Master of Theology (MTh)
Today, current global economic crises are forcing us to examine what the capitalist, industrial economy has done to workers and to explore alternatives to the prevailing concept of labor. For Koreans, who are involved with the Korean Labor Movement, their American counterpart that played a significant and an important role fighting the capitalists for the rights of laborers has taught them many lessons.
The Social Gospel Movement in America was started to fight "the real powers of darkness"—the economic corruption in high places and grinding poverty among lower sectors—both arising from industrialization and urbanization. Seeing that the labor movement coalesced more around action than belief, the Social Gospel leaders (Washington, Gladden, Richard T. Ely, and Walter Rauschenbusch) hoped to renew the reform spirit of their own time, which had guided certain benevolent forces of the United States in the nineteenth and the early twentieth centuries. They emphasized transforming the social order and dealt with the problems of society. They urged that the rights of labor should be recognized. They warned that there must be social changes and improvements in the condition of the laboring classes if revolution were to be avoided. They urged just wages and shorter working hours.
Like the Social Gospel Movement, the Minjung Theology Movement was started to fight economic and political corruption. Its founders were Park Hyung-gyu, Suh Nam-dong, and Ahn Byung-mu. In the Urban Industrial Mission Movement, it had a great impact on the development of the Korean labor movement. When even the most conservative churches avoided participation in economic, political and social injustices, the Urban Industrial Mission and Minjung Movement were instrumental in helping the laborers. From the 1960s to the 1980s Minjung activists and theologians were active in the Korean labor movement. They struggled for worker's rights, such as like better wages, a shorter working day and week and secure employment. The Social Gospel and Minjung Theology were reactions against the exaggerated conservatism and pietistic individualism that had been so largely responsible for the churches’ removal from the field of social action; and in the end, they were to reawaken the churches to their responsibility for addressing labor concerns.
Even though their social work has been important, there are some shortcomings and dangers in the theology of the Social Gospel and Minjung Theology. One example is that their lack of rheological concern could be accused of reducing the Christian faith to the problem of humanitarian reform. Another is that lack of concern for and treatment of certain Christian doctrines could be seen as ignoring the traditional Christian teachings.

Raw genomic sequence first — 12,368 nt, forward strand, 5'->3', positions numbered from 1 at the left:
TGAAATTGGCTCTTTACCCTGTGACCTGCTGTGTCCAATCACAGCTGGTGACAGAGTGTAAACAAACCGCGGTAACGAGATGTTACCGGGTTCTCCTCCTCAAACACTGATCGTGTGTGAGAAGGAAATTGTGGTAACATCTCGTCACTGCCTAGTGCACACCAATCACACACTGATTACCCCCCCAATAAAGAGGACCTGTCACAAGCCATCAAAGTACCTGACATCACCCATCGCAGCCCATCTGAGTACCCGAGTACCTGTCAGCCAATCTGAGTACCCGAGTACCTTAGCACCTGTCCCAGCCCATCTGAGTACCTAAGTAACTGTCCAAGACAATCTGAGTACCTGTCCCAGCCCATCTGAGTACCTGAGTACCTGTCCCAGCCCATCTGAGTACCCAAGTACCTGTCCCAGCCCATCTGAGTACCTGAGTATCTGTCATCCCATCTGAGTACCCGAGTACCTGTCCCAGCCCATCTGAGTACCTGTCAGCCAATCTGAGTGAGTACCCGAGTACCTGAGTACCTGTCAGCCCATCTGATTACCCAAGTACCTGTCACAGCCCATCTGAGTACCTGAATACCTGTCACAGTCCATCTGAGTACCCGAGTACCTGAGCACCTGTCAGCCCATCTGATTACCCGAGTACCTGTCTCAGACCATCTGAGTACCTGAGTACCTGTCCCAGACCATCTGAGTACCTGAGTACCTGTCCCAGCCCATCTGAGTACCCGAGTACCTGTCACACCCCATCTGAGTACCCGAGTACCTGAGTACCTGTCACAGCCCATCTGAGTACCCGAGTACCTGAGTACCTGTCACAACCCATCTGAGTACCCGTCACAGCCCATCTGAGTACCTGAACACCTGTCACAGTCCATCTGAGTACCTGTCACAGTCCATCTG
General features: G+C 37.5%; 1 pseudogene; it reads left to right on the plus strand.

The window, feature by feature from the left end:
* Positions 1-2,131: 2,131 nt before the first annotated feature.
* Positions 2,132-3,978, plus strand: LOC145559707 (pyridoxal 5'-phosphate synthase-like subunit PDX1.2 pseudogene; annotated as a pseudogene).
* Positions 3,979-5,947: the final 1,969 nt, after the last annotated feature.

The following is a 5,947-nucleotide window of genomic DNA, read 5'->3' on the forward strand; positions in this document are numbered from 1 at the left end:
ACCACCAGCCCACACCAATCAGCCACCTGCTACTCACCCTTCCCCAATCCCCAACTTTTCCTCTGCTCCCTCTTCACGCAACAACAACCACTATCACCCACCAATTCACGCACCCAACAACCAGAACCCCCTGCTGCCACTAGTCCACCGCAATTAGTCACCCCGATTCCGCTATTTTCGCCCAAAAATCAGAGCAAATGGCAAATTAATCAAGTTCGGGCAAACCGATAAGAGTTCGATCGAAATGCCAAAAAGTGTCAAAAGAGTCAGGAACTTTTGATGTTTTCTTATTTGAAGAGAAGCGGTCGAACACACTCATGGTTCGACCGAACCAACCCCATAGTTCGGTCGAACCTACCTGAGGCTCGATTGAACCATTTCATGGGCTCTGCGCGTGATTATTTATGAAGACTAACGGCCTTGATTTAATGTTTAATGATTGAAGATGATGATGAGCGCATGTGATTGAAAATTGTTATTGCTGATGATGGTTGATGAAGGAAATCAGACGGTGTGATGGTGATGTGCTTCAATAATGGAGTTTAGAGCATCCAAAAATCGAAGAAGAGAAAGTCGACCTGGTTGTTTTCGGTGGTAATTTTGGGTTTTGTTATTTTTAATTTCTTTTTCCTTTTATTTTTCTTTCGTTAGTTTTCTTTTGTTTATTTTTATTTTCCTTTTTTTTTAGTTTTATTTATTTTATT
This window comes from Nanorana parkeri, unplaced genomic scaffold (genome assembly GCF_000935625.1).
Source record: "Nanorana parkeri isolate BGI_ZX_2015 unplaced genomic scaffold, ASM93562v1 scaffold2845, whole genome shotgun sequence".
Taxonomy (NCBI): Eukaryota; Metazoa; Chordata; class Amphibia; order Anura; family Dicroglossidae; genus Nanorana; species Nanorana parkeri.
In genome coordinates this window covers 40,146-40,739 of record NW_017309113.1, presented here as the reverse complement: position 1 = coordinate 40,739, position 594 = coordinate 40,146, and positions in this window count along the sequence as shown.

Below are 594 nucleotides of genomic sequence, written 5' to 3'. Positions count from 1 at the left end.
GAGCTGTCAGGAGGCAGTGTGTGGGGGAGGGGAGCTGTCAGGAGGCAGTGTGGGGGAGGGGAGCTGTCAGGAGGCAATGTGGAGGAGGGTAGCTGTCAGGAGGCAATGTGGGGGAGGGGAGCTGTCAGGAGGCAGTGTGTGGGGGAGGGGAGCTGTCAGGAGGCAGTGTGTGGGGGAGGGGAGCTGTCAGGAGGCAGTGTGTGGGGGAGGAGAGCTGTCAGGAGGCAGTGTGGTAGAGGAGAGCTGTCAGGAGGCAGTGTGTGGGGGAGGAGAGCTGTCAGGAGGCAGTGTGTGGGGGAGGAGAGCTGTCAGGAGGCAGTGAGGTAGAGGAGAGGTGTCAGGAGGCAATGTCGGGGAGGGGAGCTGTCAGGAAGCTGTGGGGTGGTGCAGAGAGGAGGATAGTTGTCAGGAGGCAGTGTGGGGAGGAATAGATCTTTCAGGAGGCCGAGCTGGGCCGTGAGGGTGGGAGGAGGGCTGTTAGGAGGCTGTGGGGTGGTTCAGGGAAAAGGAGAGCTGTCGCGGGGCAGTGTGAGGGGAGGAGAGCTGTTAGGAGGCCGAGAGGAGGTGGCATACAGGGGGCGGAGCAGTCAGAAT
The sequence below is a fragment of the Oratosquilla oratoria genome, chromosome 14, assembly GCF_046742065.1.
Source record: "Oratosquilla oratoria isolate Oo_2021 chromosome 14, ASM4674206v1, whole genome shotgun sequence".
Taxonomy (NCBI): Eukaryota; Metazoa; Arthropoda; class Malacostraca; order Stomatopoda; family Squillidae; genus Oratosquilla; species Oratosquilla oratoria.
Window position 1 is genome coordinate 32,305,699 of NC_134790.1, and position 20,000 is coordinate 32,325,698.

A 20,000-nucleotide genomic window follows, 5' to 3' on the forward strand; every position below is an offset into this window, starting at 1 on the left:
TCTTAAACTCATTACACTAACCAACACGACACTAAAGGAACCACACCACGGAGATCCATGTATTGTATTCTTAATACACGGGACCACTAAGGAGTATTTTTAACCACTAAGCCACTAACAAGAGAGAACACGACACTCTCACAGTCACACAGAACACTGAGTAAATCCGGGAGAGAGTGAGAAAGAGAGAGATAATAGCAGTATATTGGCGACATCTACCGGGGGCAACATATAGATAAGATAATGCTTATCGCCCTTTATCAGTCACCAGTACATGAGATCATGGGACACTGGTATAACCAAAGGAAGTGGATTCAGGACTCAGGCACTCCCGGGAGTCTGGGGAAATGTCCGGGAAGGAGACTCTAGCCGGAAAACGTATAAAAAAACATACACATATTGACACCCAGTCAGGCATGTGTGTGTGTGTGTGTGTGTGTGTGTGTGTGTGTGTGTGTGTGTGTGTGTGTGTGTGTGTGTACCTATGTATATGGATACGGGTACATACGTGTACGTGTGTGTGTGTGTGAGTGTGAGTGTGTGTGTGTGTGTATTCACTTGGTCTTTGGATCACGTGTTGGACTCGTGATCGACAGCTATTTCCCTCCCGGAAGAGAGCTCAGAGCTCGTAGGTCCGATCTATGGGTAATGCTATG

The issue of labor is unavoidable as long as there are owners and laborers. In Christian communities, this is not any different. In every church there are going to be owners and laborers, who depend on one another for their livelihood. The Social Gospel and Minjung Theology were instrumental in bringing to our consciousness the kinds of problems that can and do exist between these two groups of people, even though both movements lacked sufficient theological depth. Unlike the Social Gospel that stands now as a part of the past, Minjung Theology is still in the process of development, where the earlier theology has became mature and is ready to take its share of global leadership. If we look at the history of the Social Gospel it died out without realizing its potential. This should not happen to Minjung Theology.
The purpose of this thesis is to describe and analyze the relationship between the American Social Gospel and the labor movement in the United States and between the evolving development of the labor movement in Korea under the impetus of Minjung Theology. To examine the relationship between the Social Gospel and Minjung Theology, I have chosen the works of Social Gospellers and Minjung theologians. They have had a great impact on Christian thinking in the field of labor. Their major concern was to understand labor, to investigate labor problems and to support the labor organizations.
Ro, Kee Hyang, "The American social gospel and Korean Minjung theology look at labor: A comparison" (1993). Theses and Dissertations (Comprehensive). 822.